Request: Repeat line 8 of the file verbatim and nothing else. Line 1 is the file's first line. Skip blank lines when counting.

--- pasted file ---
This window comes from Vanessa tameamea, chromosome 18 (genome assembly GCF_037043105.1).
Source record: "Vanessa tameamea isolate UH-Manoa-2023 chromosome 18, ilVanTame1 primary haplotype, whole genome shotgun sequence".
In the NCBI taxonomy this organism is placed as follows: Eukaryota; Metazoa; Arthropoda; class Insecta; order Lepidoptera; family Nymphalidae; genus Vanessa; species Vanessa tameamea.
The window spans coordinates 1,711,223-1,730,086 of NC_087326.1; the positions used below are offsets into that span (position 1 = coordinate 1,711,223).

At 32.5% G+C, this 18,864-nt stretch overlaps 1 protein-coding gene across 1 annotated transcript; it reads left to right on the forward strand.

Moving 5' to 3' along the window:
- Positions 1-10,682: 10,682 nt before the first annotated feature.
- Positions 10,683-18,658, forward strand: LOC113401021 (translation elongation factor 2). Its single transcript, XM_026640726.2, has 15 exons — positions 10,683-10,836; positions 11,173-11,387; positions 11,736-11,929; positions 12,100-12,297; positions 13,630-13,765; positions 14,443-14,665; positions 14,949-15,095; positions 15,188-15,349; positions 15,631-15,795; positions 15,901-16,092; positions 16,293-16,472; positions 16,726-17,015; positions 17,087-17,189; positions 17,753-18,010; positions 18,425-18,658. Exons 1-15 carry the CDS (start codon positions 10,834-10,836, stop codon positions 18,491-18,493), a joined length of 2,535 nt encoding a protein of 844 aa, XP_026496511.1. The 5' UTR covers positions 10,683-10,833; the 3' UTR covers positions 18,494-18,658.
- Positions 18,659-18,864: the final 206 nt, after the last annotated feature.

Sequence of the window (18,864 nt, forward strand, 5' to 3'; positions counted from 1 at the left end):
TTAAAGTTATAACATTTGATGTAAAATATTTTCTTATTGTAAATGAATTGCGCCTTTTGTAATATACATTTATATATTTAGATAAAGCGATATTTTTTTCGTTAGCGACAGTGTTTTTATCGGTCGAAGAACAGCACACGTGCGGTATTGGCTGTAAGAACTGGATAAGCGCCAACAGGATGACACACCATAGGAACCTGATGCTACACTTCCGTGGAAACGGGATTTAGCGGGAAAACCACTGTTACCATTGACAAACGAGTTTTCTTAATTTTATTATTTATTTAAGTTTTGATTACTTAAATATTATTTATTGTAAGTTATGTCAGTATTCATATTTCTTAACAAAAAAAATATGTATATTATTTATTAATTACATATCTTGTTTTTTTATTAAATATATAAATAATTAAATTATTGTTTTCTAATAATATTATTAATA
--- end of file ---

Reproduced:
- Positions 10,683-18,658, forward strand: LOC113401021 (translation elongation factor 2). Its single transcript, XM_026640726.2, has 15 exons — positions 10,683-10,836; positions 11,173-11,387; positions 11,736-11,929; positions 12,100-12,297; positions 13,630-13,765; positions 14,443-14,665; positions 14,949-15,095; positions 15,188-15,349; positions 15,631-15,795; positions 15,901-16,092; positions 16,293-16,472; positions 16,726-17,015; positions 17,087-17,189; positions 17,753-18,010; positions 18,425-18,658. Exons 1-15 carry the CDS (start codon positions 10,834-10,836, stop codon positions 18,491-18,493), a joined length of 2,535 nt encoding a protein of 844 aa, XP_026496511.1. The 5' UTR covers positions 10,683-10,833; the 3' UTR covers positions 18,494-18,658.